Artist Winston Branch (b 1947)
had a Battersea studio 1969 – 1975.
Posted by Christine Eccles on
Battersea Memories Facebook
Tuesdays to Saturdays to 9 April 2016. 10am-6pm. Black Georgians: The Shock of the Familiar Exhibition
Free. Black Cultural Archives, 1 Windrush Square, Brixton, SW2 1EF. http://bcaheritage.org.uk
Tuesdays to Saturdays in October. Pleasure Garden Courtyard Installation
Inspired by the new exhibition Black Georgians: The Shock of the Familiar. During the Georgian period Londoners from all backgrounds mingled in the city’s pleasure gardens, which were one of the few public spaces where a more liberal atmosphere reigned. Free. Black Cultural Archives, 1 Windrush Square, Brixton, SW2 1EF. http://bcaheritage.org.uk
Friday 16 October. 7pm. USA Pianist Janise White Performs Classical and Sacred Masterpieces for Piano
Janis White is a Professor at West Los Angeles College, and Director of the Afro-American Chamber Music Society Orchestra in that city. Her concert will include classical works by Black Composers Samuel Coleridge Taylor, George Walker, Ignatius Sancho, Blind Thomas, Bethune, William Grant Still as well as Liszt, Beethoven and Schubert. Holloway SDA Church, 381 Holloway Rd, London, N7 ORN.
Thursday 22 October. 1pm. Black People in Lambeth’s 18thC Parish Registers
Jon Newman (Lambeth Archives) shows how the evidence in local parish registers allows us to recover something of these people’s histories, and reveals a population of freed slaves, servants, runaways, and the occasional African royal celebrity, dating back to 1700s. Free. Black Cultural Archives, 1 Windrush Square, Brixton, SW2 1EF. http://bcaheritage.org.uk
Sunday 25 October. 5pm. Call Mr Robeson. A Life, With Songs
Tayo Aluko’s one man show. The Redgrave Theatre, 2 Percival Rd, Bristol, BS8 3LE. www.redgravetheatre.com. Box Office: 0800 411 8881. Tickets £10 (£8 concessions). Age Recommendation: 12+.
Thursday 29 October. What’s Happening in Black British History 3
See co-organiser Miranda Kaufmann’s blog at
Saturday 31 October. Profiles of Black British Music 2015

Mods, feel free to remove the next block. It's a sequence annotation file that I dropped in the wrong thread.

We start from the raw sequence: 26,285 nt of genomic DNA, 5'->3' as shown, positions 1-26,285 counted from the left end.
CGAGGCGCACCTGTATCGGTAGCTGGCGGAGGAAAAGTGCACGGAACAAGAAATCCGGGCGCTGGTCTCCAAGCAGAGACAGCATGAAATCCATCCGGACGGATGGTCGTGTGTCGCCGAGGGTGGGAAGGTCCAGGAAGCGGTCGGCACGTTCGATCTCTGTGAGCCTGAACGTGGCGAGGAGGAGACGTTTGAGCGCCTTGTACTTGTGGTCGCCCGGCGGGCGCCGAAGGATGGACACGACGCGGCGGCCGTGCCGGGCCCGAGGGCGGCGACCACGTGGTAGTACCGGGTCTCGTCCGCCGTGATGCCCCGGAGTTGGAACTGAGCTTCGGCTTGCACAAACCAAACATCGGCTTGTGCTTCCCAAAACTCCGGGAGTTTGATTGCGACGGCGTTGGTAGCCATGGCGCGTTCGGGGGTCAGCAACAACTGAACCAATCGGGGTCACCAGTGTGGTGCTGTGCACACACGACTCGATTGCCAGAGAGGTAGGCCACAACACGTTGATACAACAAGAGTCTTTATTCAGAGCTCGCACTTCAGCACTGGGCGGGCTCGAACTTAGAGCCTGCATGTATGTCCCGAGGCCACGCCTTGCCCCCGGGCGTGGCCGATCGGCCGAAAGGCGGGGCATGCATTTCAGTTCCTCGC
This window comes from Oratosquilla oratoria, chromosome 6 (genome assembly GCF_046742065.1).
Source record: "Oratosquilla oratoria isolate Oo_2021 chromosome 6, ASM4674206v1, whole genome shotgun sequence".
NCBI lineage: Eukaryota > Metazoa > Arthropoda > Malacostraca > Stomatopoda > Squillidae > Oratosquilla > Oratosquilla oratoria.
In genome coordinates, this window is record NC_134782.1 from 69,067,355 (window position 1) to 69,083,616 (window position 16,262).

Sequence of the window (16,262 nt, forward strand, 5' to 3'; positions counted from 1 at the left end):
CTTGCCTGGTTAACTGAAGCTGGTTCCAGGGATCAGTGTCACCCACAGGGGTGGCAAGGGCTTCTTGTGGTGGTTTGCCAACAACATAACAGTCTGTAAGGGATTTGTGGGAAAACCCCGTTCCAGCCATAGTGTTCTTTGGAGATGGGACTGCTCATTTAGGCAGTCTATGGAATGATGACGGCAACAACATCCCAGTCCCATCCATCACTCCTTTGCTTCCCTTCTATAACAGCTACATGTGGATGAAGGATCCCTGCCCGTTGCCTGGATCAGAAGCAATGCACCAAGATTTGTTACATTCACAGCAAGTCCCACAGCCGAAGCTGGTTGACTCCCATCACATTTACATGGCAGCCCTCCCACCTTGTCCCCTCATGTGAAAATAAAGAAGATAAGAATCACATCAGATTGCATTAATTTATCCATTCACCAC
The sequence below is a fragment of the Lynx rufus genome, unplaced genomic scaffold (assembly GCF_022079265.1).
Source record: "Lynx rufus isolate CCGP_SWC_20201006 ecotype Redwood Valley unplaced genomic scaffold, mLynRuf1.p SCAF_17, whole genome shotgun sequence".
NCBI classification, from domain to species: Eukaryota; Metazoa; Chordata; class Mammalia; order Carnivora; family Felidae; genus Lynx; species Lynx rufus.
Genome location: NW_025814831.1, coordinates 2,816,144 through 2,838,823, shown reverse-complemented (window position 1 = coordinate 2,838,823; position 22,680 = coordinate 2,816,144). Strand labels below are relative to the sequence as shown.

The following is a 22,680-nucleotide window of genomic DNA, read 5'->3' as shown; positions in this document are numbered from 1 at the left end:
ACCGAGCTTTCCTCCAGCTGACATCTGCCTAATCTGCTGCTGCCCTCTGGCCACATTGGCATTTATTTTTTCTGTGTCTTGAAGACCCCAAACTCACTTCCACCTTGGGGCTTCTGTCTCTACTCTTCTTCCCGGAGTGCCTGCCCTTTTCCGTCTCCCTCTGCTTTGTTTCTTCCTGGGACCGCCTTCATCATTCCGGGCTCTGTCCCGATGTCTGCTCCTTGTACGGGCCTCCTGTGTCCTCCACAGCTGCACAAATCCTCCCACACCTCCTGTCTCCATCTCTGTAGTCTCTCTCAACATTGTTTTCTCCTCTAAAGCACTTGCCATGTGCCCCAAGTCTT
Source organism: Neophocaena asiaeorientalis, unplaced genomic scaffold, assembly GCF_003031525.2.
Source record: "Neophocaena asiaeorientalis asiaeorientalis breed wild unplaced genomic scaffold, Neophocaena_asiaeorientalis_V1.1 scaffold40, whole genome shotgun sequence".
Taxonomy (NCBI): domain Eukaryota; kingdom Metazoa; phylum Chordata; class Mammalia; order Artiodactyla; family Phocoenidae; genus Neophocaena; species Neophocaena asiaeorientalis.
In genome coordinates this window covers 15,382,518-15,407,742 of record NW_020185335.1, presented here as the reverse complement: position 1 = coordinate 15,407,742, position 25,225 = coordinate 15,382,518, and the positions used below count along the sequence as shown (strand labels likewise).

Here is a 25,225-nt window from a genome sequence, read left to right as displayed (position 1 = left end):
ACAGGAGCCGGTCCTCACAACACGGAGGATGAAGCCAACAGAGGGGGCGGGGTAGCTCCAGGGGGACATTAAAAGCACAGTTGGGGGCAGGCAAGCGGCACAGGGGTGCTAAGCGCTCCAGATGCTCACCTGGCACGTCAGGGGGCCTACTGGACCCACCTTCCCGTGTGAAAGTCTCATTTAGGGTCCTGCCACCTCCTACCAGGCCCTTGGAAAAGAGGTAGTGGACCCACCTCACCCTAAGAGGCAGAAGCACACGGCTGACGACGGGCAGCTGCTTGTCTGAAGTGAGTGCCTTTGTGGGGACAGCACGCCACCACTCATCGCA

Annual Seminar of the Black British Music Research Unit, University of Westminster. 35 Marylebone Road, London, NW1 5LS – opposite Baker st tube. Go to EventBright for tickets.
Thursday 5 November, 1pm. The Life of Ignatius Sancho
Talk by S. I. Martin (curator of the Black Georgians exhibition) will talk about the breadth of Sancho’s influence and his lasting legacy. Sancho was a composer, actor, and writer. He gained fame during the 18th-century, as he became the symbol for the immorality of the slave trade. Free. Black Cultural Archives, 1 Windrush Square, Brixton, SW2 1EF. http://bcaheritage.org.uk
Thursday 12 November. 4.45–8.30pm. Len Garrison Memorial Lecture: Gaps in Black
Annual lecture series is dedicated to Black Cultural Archives co-founder Len Garrison, who was an educationalist and an advocate for children’s education and the teaching of black history. This year we will pose questions and explore some of the lesser known periods of Black British History. We will be joined by leading experts in their field: historian, producer and presenter of the recent BBC documentary series Forgotten Slave Owners David Olusoga; historian and writer Marika Sherwood; and freelance journalist and historian Dr Miranda Kaufmann. Musical interlude by Keith Waite. Tickets: £20.00, £15.00 concessions. Institute of Historical Research, Senate House, London.
Jeffrey Green’s Website New Postings
153: James Carmichael Smith, civil servant and author 1852-1919
154: Sidney Bechet in London 1919-1922
155: George Watteau: the African gardener of Chislehurst (guest submission by David Stuart-Mogg)
156: In search of Agnes Foster, Jamaican Salvationist born ca 1823
Jeff says that ‘Agnes Foster was born in Jamaica in the 1820s and is supposed to have spent over forty years in England. Her farmer husband and their four children have been located in the census and so has a grand-daughter living in Bedminster in 1891. The family was based in Aldbrough on the Yorkshire coast, a village suffering from severe coastal erosion and currently having 1200 inhabitants. This is a most unexpected location for a black family, surely?’